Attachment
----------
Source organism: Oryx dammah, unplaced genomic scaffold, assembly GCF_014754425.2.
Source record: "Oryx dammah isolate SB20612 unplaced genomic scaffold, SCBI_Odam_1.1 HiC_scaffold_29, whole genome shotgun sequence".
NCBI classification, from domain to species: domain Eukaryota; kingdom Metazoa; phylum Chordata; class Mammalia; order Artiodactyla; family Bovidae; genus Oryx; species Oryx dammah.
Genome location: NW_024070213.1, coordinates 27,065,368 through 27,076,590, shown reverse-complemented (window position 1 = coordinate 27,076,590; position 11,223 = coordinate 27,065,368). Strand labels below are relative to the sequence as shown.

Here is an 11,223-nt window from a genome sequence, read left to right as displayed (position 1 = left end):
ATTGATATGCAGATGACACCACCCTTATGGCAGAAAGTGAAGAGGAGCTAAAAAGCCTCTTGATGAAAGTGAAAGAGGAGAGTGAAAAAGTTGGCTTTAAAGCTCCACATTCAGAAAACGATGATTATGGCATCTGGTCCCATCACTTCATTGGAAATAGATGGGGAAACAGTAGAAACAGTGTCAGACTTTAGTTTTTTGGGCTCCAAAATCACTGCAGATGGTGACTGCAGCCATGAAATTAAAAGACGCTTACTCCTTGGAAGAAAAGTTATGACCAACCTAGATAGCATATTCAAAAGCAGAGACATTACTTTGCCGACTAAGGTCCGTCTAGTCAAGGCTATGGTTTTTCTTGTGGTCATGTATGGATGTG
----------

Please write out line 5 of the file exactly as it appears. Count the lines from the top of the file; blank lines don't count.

Here is an 11,223-nt window from a genome sequence, read left to right as displayed (position 1 = left end):